Abstract: We present and analyse HST/WFPC2 broad- and narrow-band observations of the central regions of 19 nearby radio-loud early-type galaxies. Together with two more galaxies they form a complete sample of Fanaroff & Riley Type I galaxies. We obtained V- and I-band images and narrow-band images centered on the \HalphaNII emission lines. We use archival data for six galaxies. We describe the data reduction, give isophotal fits and analyse the central emission-line gas and dust distributions. Our main conclusions are the following. Although obscuration by dust inhibits a direct determination of central cusp slopes, the data suggest most but not all galaxies have shallow cores. Dust is detected in all but two galaxies. There is a wide variety of central dust morphologies, ranging from central disks to lanes and irregular distributions. The analysis suggests the difference between disks and lanes is intrinsic and not due to different viewing angles. Central emission-line gas is detected in all galaxies. Extended low-surface-brightness emission is always associated with the dust features. In a subsequent paper we will present a detailed analysis of the relation between these central properties and the nuclear activity.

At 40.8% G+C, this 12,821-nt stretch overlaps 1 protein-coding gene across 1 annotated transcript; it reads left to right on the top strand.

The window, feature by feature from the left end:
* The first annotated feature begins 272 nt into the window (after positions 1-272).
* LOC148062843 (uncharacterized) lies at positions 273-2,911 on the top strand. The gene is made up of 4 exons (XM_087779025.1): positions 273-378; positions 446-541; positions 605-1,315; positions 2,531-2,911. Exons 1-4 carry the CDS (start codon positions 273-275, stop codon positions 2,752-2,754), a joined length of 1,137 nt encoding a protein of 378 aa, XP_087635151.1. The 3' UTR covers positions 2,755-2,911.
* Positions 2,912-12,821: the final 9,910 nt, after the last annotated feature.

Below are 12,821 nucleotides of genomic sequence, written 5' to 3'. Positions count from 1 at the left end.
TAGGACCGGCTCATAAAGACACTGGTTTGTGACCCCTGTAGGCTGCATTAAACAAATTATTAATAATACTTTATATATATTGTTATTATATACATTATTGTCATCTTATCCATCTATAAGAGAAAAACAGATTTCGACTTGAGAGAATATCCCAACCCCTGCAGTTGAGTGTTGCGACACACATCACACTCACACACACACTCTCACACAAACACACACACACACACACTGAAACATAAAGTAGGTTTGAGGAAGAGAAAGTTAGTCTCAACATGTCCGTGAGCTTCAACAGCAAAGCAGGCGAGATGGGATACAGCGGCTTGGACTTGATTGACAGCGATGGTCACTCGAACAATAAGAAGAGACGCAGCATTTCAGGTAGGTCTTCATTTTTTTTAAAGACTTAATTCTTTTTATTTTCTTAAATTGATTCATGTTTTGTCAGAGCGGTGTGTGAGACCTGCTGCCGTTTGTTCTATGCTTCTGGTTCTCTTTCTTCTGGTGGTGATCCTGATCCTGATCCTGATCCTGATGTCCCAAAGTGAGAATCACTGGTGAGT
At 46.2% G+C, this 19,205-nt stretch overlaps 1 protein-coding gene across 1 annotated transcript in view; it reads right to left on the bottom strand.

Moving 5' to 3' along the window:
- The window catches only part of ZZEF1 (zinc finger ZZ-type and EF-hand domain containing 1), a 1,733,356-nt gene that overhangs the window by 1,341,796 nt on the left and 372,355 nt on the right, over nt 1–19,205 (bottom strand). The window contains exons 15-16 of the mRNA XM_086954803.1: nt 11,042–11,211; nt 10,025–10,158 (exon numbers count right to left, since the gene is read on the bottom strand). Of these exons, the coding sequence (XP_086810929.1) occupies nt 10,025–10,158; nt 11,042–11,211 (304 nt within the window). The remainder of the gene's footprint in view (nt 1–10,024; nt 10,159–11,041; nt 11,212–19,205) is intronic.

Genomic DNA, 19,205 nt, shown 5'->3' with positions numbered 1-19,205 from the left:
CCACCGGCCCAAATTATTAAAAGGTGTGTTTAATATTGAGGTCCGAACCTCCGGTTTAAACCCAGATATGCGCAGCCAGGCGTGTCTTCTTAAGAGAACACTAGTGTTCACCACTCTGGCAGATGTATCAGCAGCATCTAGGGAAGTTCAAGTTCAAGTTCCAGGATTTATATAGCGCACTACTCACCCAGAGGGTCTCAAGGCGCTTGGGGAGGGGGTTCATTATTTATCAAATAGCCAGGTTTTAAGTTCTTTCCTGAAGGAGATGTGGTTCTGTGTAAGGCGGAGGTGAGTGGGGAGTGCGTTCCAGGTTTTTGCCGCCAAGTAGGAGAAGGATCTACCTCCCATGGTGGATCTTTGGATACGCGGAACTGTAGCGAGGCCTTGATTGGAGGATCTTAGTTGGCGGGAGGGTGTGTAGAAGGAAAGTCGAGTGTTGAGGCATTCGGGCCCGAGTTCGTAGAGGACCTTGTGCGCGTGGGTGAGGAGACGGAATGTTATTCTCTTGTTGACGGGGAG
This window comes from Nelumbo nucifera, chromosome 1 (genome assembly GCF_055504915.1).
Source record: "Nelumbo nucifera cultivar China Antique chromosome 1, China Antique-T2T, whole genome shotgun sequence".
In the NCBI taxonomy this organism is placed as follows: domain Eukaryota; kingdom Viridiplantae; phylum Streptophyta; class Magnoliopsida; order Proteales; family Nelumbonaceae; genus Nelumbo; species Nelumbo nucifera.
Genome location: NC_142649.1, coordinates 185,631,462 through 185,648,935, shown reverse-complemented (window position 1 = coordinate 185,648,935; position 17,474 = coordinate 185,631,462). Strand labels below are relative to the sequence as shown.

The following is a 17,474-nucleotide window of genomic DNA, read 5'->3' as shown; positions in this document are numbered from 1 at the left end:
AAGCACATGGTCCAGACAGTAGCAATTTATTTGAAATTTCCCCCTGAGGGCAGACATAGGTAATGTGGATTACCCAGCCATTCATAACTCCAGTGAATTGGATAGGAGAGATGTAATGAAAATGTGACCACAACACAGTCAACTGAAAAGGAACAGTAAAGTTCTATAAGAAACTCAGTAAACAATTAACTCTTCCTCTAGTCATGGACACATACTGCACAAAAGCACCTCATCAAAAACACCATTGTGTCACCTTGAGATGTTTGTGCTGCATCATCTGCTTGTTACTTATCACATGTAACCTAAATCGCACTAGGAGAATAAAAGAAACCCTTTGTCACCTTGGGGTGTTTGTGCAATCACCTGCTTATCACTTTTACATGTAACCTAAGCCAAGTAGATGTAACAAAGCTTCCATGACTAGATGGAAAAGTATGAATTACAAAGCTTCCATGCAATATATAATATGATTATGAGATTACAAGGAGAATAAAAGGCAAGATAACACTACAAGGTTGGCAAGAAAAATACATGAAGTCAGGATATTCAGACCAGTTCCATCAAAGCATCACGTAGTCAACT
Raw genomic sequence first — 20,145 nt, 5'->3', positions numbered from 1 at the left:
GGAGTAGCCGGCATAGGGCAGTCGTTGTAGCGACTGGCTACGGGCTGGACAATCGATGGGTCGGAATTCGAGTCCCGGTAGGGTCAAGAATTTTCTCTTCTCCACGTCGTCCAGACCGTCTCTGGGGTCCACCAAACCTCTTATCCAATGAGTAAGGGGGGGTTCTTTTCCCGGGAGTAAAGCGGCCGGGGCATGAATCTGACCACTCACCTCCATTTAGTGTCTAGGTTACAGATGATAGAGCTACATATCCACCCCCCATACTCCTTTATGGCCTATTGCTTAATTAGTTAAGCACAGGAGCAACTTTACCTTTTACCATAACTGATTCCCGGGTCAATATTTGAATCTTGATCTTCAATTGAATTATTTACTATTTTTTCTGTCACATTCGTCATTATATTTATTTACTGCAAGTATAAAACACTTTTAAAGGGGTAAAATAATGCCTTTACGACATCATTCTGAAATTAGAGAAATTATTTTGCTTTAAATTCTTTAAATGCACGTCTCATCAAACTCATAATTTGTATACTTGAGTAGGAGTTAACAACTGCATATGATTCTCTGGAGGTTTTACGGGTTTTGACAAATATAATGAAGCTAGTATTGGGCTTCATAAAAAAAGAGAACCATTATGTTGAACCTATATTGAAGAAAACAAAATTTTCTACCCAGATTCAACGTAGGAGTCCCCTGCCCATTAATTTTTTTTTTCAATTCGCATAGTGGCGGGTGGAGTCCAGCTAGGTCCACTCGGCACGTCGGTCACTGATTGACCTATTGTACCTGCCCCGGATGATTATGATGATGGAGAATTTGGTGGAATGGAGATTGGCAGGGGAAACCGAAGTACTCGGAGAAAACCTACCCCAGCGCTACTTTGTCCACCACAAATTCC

A complete sample of GHz-Peaked-Spectrum radio sources and its radio properties
C. Stanghellini,C. P. O'Dea,D. Dallacasa,S. A. Baum,R. Fanti,C. Fanti
Physics , 1998, DOI: 10.1051/aas:1998270
Abstract: We define a complete sample of thirty-three GHz-Peaked-Spectrum (GPS) radio sources based on their spectral properties. We present measurements of the radio spectra and polarization of the complete sample and a list of additional GPS sources which fail one or more criteria to be included in the complete sample. The majority of the data have been obtained from quasi-simultaneous multi-frequency observations at the Very Large Array (VLA) during 3 observing sessions. Low frequency data from the Westerbork Synthesis Radio Telescope (WSRT) and from the literature have been combined with the VLA data in order to better define the spectral shape. The objects presented here show a rather wide range of spectral indices at high and low frequencies, including a few cases where the spectral index below the turnover is close to the theoretical value of 2.5 typical of self-absorbed incoherent synchrotron emission. Faint and diffuse extended emission is found in about 10% of the sources. In the majority of the GPS sources, the fractional polarization is found to be very low, consistent with the residual instrumental polarization of 0.3%.